By day two we were rocking and rolling; far more comfortable now with making the more extreme inputs to the controls of the car, but making them smoothly and with intention. So what do you do when your students begin growing out of control? You add stress. We suddenly had the element of time to deal with as each exercise now came with a “par time” which was based on a formula for reaching 80% of the vehicle’s capability threshold. As the day progressed we were informed that the course would culminate in a final training exercise or “FTX”. Without giving too much away, the FTX as you might expect included a combination of all we had learned, arranged in a sort of circuit that we had to navigate safely, accurately, and for time. There were also some

unexpected elements to harass and distract us from the problem at hand and create additional chaos. It’s here again where I must stop and make note of the instructor staff, and their professionalism and dedication. Willow Springs is located in the middle of the Mojave Desert. The ambient temperature was well into the triple digits on both training days. Our instructors stood on hot tarmac in the direct sunlight during the hottest part of the day and patiently took as much time as was needed to get every single student beyond the 80% standard for successfully completing the course. Even when a couple of us needed additional attempts to pass, there was never any question that they would stay until we got it right.

If I had one critique or suggestion for improving the course, it would be to split up the classroom time and bookend the driving with classroom sessions. For example, I would have found it to be really valuable to sit down in the classroom after the day’s driving and debrief the drills and skills so that I could take some notes and get to hear instructor feedback, not only for my driving but also to get to hear the feedback for everyone else. I do understand that once we are on the ‘range’ it’s difficult to predict when we might need to run late and it’s better to be sure all info gets covered before heading out, but speaking for myself, I would appreciate a proper debrief in future courses.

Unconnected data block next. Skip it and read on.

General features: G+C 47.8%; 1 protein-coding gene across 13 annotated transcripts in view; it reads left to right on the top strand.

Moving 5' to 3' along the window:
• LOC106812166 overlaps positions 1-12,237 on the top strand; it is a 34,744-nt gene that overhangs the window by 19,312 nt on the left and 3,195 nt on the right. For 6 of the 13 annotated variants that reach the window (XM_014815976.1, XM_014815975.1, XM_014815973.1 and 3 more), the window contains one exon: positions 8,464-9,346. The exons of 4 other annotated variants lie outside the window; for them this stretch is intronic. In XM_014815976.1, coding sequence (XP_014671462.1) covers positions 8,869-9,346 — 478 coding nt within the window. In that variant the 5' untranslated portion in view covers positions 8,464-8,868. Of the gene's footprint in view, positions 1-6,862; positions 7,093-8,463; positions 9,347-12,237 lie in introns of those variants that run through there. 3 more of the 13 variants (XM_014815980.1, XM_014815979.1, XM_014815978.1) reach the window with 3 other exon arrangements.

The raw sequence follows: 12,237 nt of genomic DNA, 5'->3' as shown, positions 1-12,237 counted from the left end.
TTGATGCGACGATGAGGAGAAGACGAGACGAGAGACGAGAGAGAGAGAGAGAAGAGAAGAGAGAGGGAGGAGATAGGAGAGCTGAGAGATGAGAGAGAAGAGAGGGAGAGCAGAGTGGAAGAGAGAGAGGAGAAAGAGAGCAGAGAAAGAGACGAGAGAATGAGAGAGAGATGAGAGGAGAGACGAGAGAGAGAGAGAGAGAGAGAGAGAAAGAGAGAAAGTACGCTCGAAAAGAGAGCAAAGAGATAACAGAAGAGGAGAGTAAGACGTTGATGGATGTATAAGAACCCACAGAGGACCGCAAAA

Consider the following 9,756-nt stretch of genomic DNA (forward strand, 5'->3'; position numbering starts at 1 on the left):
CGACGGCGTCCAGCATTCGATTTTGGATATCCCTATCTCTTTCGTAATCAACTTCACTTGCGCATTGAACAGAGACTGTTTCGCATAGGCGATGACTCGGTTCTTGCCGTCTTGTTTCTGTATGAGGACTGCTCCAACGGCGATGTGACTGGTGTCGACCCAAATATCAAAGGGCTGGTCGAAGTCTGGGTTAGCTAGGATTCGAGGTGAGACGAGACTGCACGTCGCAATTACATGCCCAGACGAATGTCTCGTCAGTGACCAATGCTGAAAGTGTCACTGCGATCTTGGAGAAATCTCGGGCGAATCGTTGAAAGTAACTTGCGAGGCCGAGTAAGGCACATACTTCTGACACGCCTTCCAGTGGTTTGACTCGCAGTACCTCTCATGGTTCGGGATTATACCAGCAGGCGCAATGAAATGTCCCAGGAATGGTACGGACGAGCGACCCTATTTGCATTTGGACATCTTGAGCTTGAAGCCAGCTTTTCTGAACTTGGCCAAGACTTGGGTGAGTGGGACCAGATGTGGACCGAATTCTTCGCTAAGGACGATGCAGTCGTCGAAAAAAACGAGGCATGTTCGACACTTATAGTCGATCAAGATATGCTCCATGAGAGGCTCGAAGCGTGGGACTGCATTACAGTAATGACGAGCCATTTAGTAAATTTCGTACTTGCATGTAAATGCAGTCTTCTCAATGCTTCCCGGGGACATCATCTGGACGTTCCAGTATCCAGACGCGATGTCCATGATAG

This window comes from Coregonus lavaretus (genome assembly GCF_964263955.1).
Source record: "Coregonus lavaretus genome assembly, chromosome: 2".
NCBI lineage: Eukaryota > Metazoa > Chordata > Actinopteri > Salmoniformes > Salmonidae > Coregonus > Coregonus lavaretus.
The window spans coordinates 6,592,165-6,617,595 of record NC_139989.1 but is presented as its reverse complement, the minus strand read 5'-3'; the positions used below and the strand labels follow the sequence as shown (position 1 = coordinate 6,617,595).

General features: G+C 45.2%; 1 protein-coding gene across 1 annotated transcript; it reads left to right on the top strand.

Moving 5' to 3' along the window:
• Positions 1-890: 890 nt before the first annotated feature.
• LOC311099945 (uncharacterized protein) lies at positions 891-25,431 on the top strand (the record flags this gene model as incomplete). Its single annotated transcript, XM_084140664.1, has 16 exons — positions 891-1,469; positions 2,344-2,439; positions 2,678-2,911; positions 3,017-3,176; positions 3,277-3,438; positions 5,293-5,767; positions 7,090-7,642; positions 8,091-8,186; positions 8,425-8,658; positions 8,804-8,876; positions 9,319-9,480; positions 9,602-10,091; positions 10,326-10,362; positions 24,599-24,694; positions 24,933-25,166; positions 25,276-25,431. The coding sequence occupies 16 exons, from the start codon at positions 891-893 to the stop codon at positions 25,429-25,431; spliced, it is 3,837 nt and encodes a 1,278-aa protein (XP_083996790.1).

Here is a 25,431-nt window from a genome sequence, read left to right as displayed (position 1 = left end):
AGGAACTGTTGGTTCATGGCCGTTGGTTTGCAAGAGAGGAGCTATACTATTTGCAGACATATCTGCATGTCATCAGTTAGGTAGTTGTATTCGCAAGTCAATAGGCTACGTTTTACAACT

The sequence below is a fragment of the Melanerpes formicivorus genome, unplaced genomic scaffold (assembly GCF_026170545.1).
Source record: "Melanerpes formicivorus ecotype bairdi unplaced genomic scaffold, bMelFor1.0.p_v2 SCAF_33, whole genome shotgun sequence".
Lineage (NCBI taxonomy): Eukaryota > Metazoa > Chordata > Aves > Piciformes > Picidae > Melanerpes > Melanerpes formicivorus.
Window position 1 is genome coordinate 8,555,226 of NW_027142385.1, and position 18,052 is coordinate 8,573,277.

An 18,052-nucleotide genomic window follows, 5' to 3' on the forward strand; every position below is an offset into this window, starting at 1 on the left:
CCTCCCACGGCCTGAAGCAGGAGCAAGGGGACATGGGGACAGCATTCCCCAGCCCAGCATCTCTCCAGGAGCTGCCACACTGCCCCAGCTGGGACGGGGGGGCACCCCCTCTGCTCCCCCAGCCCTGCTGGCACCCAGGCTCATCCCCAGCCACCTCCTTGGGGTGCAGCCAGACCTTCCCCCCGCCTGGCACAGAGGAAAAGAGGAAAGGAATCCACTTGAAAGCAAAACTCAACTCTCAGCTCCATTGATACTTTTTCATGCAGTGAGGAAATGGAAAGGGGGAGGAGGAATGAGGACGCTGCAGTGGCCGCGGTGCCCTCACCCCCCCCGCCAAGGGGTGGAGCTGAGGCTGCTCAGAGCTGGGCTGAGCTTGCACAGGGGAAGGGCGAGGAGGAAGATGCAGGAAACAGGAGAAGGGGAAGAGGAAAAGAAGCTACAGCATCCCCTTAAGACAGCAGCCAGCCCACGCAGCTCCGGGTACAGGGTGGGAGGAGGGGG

So, who is this class for? Well, given my background and the title of the course, one might think you need to be Denzel Washington in Man on Fire to want to take this class. But the truth is that anyone who drives a car on a regular basis could and should benefit from this kind of training. While much of this class was presented in the context of security, you could substitute “counter-ambush” for any of a myriad of potential hazards those same skills will prepare you for dealing with. Again, this class is about problem solving in vehicles and understanding what a car can and cannot do and those concepts are universal. I get the keen sense that AS3 is a training company on its way up, and as a student, practitioner and instructor myself, I’m quite looking forward to future training endeavors with this team and highly recommend them for your driver training needs.